Rishi Sunak: Economist outlines 'positives' of his fiscal policy
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Julian Jessop, a fellow at the IEA free-market think tank, has pointed to stability both in market and political terms as a major benefit of a Rishi Sunak-led Government taking power. The economist does also however express considerable doubts about the former Chancellor’s long-term strategy for the UK economy amid concern that the Conservative frontrunner will adopt a plan akin to “austerity 2.0.”
Mr Jessop told Times Radio: “Two big positives, one is assuming it is Rishi Sunak – and I think that’s correct, we will now get a period of political stability that we desperately need.
“Secondly, related to that we will also get a period of stability in the markets, it’s interesting that expectations for interest rate increases from the Bank of England have already fallen quite sharply and that’s the key to getting mortgage rates down again.
“So in the short term, this is clearly good news.”
The economist went on to warn that he still harboured concerns that Mr Sunak’s economic strategy could fail to break the “doom loop” of higher taxes and spending cuts which would leave the UK with a “worse outlook.”
He added: “I do still have concerns about the direction of policy, others have already talked about this, but it does look like we might end up both with tighter monetary policy but also tighter fiscal policy, austerity 2.0.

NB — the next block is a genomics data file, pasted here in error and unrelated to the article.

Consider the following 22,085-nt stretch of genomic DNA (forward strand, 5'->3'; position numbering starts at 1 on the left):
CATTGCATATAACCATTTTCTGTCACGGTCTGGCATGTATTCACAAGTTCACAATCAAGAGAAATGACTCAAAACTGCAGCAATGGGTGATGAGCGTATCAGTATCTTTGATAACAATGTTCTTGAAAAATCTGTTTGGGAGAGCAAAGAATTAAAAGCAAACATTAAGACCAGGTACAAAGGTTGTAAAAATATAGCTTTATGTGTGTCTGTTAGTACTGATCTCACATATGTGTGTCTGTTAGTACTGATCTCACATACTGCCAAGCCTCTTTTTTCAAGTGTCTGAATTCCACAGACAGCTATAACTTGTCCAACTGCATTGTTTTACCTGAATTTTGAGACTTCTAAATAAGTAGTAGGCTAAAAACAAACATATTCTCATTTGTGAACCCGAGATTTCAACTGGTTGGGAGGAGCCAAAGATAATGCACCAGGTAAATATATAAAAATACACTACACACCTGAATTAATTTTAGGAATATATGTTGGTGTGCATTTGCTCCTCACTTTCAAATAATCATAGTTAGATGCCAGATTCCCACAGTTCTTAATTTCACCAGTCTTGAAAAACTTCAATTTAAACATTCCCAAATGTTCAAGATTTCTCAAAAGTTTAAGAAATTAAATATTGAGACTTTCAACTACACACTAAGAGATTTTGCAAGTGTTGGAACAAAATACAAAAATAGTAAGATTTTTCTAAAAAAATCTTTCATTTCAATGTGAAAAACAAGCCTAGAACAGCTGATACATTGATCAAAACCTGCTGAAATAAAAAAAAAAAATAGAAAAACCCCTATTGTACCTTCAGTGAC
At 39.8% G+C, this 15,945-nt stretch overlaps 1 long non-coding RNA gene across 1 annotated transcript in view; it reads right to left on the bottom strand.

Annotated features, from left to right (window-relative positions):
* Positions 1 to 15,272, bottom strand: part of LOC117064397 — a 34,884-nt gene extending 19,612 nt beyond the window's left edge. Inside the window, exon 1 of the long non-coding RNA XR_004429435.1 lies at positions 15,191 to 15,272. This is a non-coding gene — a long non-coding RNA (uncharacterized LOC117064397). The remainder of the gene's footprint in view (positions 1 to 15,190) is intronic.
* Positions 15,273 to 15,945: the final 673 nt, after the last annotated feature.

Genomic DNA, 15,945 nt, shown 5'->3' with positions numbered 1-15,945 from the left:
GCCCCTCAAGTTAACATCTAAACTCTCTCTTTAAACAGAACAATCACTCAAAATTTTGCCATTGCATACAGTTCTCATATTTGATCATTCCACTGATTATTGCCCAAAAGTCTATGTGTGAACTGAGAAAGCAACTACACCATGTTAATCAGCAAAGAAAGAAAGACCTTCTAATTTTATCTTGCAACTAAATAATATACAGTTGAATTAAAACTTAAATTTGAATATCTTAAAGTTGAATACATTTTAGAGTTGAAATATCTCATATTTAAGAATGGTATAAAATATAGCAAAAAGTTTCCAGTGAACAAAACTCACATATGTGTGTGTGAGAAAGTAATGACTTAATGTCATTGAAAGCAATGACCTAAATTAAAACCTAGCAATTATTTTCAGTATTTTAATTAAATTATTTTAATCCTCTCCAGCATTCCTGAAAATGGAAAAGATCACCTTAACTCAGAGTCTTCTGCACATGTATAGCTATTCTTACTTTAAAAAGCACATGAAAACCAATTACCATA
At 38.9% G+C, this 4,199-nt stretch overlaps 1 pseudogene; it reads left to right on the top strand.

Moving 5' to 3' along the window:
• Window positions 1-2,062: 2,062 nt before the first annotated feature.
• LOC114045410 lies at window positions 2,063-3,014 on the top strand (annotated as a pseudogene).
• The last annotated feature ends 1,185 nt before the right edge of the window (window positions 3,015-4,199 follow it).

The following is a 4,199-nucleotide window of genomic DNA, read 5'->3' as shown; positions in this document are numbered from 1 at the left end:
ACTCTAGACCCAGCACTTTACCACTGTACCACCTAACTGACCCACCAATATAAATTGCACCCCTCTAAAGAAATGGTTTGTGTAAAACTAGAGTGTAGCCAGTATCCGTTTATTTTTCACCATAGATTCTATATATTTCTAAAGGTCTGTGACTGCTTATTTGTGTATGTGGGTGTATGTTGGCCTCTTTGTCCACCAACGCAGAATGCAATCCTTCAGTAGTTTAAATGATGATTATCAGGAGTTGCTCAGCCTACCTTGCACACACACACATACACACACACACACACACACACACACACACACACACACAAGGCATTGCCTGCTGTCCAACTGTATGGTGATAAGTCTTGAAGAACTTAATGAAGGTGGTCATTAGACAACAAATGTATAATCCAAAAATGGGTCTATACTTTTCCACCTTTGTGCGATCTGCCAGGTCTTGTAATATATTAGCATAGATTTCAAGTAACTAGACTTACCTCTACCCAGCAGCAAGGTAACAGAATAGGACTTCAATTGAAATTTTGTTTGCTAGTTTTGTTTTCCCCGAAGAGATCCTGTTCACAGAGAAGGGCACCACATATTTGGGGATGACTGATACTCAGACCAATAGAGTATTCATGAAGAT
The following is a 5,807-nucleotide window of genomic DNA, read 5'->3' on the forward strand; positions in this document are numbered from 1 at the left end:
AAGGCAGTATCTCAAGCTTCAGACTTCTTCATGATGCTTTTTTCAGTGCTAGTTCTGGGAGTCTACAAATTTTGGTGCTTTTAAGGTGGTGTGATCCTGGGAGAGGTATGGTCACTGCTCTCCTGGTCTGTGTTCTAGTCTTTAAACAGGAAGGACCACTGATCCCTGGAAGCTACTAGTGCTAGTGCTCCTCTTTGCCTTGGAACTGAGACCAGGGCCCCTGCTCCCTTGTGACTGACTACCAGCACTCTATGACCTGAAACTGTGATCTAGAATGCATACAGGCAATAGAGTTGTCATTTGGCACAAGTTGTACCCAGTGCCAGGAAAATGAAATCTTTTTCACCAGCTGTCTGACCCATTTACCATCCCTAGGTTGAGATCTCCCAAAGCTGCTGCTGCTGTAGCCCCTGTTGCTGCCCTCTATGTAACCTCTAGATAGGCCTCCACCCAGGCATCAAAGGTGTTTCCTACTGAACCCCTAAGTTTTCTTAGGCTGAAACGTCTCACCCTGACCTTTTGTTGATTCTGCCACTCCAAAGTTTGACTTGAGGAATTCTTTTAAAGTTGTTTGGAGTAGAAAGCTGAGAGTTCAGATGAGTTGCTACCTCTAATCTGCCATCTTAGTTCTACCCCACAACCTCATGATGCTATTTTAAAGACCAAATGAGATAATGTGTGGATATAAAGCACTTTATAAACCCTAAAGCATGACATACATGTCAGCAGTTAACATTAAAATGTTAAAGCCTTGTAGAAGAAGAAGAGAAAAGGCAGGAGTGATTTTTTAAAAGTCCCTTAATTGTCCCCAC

“So I think there’s a risk that we’re stuck in the old doom loop of tax increases, spending cuts, weaker growth, and actually worse off outlook for the public finances than we would otherwise have had.”
Sterling strengthened on Monday finding short-term relief from the likelihood that former finance minister would become Britain’s next prime minister after Boris Johnson quit the race.
The pound was an outlier among major currencies as most others weakened against the US dollar. It rose as far as $1.1402 in Asian trading before paring gains to hold just inside positive territory at $1.1323.
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Sterling’s moves against the euro were sharper with the common currency falling 0.5 percent to 86.84 pence.
Sunak, who has the backing of around 150 lawmakers, could be named leader as soon as Monday to replace Liz Truss, becoming Britain’s third prime minister in less than two months.
Former prime minister Boris Johnson had raced home from a holiday to see if he could enter the ballot.
However, he said on Sunday that while he had secured sufficient support to proceed to a vote by Conservative Party members, he realised that he could not govern effectively “unless you have a united party in parliament.”
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Markets initially welcomed the news, with British government bonds also rising with the pound but struggling to hold on to the gains.
“We maybe have a bit less chaos with Boris Johnson not running but it’s not like Rishi Sunak has a strong programme presenting greater horizons ahead for the UK economy when the backdrop is still the backdrop,” said John Hardy head of FX strategy at Saxo Bank.
Hardy said he didn’t see a return of the “chaos” that sent the pound to a record low of $1.0327 on September 26 and caused a spike in euro/ sterling as the Bank of England and the government would send the right signals.
He added: “But I just don’t see a strong steady improvement.”
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